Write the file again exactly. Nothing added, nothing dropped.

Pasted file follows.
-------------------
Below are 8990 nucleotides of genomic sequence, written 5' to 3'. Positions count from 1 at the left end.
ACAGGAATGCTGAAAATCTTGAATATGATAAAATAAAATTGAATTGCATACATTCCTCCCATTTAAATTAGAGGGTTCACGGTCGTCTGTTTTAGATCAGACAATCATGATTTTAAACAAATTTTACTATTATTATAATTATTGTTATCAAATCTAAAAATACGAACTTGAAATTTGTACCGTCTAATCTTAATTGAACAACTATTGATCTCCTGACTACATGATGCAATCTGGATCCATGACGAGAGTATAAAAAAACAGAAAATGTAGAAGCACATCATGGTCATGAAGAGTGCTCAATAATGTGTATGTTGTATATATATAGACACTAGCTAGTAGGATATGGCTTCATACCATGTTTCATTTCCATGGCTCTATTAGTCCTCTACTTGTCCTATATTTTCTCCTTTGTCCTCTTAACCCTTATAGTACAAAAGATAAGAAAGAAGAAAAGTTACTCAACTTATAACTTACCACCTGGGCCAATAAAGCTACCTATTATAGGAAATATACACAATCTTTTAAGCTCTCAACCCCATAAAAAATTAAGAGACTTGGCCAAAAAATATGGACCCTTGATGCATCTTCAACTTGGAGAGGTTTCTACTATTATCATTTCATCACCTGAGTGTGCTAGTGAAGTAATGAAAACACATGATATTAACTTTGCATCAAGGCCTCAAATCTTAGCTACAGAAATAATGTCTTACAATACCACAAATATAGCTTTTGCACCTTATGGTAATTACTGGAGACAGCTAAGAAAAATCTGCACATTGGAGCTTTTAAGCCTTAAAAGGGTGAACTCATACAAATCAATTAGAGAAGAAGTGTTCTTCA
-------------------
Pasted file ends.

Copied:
Below are 8990 nucleotides of genomic sequence, written 5' to 3'. Positions count from 1 at the left end.
ACAGGAATGCTGAAAATCTTGAATATGATAAAATAAAATTGAATTGCATACATTCCTCCCATTTAAATTAGAGGGTTCACGGTCGTCTGTTTTAGATCAGACAATCATGATTTTAAACAAATTTTACTATTATTATAATTATTGTTATCAAATCTAAAAATACGAACTTGAAATTTGTACCGTCTAATCTTAATTGAACAACTATTGATCTCCTGACTACATGATGCAATCTGGATCCATGACGAGAGTATAAAAAAACAGAAAATGTAGAAGCACATCATGGTCATGAAGAGTGCTCAATAATGTGTATGTTGTATATATATAGACACTAGCTAGTAGGATATGGCTTCATACCATGTTTCATTTCCATGGCTCTATTAGTCCTCTACTTGTCCTATATTTTCTCCTTTGTCCTCTTAACCCTTATAGTACAAAAGATAAGAAAGAAGAAAAGTTACTCAACTTATAACTTACCACCTGGGCCAATAAAGCTACCTATTATAGGAAATATACACAATCTTTTAAGCTCTCAACCCCATAAAAAATTAAGAGACTTGGCCAAAAAATATGGACCCTTGATGCATCTTCAACTTGGAGAGGTTTCTACTATTATCATTTCATCACCTGAGTGTGCTAGTGAAGTAATGAAAACACATGATATTAACTTTGCATCAAGGCCTCAAATCTTAGCTACAGAAATAATGTCTTACAATACCACAAATATAGCTTTTGCACCTTATGGTAATTACTGGAGACAGCTAAGAAAAATCTGCACATTGGAGCTTTTAAGCCTTAAAAGGGTGAACTCATACAAATCAATTAGAGAAGAAGTGTTCTTCA